Gordon praised: Dr. Athony Fauci, the nation’s most prominent infectious disease expert, praised Gordon for his efforts to slow the spread of coronavirus by closing schools and certain businesses and prohibiting gatherings of more than 10 people. Fauci, who leads the National Institute of Allergy and Infectious Disease, said he was pleased with the state’s “commitment they’re putting in to making sure that we don’t have the situations that we’ve experienced unfortunately in other areas, this is very important.”

Local enforcement: Cheyenne’s City Council on Monday rejected a proposal to give Cheyenne police more authority to enforce the state’s health orders on social distancing. Police can now enforce the orders closing some businesses and limiting gatherings to 10 people, but the only punishment available is a fine of up to $1,000 and up to a year in jail. The ordinance rejected would have let police issue tickets carrying $50 fines for those who violated social distancing guidelines.

The council did approve an emergency ordinance allowing liquor deliveries.

Traveling less: A “mobility report” by Google shows that travel by Wyoming residents to retail locations has dropped by 37 percent since Gordon issued the orders closing schools and some businesses and limiting gatherings to 10 people. The study, which used information from Google Maps to track the movement of the app’s users, also showed a 27 percent drop in travel to business offices since the orders took effect.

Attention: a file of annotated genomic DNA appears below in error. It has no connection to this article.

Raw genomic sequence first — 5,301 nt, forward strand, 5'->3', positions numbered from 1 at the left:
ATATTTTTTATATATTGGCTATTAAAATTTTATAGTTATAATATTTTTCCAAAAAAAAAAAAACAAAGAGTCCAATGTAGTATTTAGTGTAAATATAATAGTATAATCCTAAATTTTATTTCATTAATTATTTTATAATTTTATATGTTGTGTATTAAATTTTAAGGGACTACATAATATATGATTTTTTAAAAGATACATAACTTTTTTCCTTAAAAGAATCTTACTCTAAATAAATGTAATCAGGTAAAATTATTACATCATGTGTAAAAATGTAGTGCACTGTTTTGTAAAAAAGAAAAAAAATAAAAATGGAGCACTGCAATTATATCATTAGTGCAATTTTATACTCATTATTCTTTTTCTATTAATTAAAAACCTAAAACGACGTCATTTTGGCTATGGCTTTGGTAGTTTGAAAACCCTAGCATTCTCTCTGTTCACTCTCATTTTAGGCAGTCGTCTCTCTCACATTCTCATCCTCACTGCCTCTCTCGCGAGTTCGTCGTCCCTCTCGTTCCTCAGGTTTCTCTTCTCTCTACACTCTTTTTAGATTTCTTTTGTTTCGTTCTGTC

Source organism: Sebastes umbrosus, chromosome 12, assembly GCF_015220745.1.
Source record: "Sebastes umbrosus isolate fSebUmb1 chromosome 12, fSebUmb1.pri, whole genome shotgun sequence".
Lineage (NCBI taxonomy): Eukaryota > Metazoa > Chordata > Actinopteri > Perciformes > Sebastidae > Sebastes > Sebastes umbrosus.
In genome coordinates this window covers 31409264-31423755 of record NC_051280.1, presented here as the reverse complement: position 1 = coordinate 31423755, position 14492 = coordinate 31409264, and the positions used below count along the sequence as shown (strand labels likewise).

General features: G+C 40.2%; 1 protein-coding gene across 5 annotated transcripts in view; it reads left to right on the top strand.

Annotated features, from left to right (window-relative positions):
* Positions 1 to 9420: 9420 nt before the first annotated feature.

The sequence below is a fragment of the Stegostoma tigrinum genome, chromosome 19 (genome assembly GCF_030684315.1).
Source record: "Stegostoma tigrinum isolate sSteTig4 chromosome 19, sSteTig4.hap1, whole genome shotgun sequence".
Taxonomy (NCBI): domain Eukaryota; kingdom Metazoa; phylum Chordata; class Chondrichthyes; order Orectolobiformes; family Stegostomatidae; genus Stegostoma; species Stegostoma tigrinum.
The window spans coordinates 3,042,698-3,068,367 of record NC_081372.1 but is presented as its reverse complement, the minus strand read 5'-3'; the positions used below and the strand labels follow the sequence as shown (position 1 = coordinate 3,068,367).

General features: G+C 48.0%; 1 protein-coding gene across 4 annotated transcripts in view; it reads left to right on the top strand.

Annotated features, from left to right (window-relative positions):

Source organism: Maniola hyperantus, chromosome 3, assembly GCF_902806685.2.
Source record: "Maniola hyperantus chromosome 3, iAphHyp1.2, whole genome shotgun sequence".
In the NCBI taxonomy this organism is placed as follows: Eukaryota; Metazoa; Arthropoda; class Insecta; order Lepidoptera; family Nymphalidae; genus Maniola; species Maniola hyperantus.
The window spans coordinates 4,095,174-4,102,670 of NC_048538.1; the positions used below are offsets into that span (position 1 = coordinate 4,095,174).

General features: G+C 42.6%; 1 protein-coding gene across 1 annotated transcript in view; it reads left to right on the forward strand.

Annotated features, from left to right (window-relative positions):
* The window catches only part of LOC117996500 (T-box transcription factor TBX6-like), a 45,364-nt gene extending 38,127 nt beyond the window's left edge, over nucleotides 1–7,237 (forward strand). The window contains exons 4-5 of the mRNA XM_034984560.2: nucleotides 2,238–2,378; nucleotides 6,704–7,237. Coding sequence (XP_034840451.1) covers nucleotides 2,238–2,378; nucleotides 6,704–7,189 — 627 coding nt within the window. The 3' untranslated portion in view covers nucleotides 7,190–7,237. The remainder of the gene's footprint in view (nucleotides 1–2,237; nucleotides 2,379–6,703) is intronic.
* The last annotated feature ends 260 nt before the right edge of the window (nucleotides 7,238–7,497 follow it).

Cluster of cases: Almost half of Natrona County’s 33 coronavirus cases have been tracked to the Wyoming Behavioral Institute in Casper. At least 16 cases were linked to a mixture of staff and patients at the facility.

Antibody panel: St. John’s Health in Jackson has appointed a panel to review possible antibody tests for coronavirus and recommend one for use at the hospital. The 10-member panel will look at three tests for use in testing first responders and health care workers. The tests used most widely around the country use nasal swabs to detect coronavirus, indicating whether a person is infected. Antibody tests search for the antibodies created when the body fights an infection, allowing users to determine if someone has coronavirus even if they are not showing symptoms.

Relief donation: Black Hills Energy is donating $30,500 to coronavirus relief efforts in Wyoming. The donation is part of a $375,000 gift made to eight states in Black Hills’ service area. In Wyoming, the company donated $10,000 to First Lady Jenny Gordon’s Wyoming Hunger Initiative.

Pilgrimage canceled: This year’s Heart Mountain Pilgrimage, scheduled for July, has been canceled because of concerns about coronavirus. Every summer since 2011, hundreds of visitor have made the “pilgrimage” to the site where more than 14,000 Japanese Americans were held during Worland War II. “The pilgrimage is our favorite time of the year and we will miss seeing all of you,” Shirley Ann Higuchi, chair of the Heart Mountain Wyoming Foundation, wrote in a message. “But your safety, and the safety of our members, supporters and families comes first.”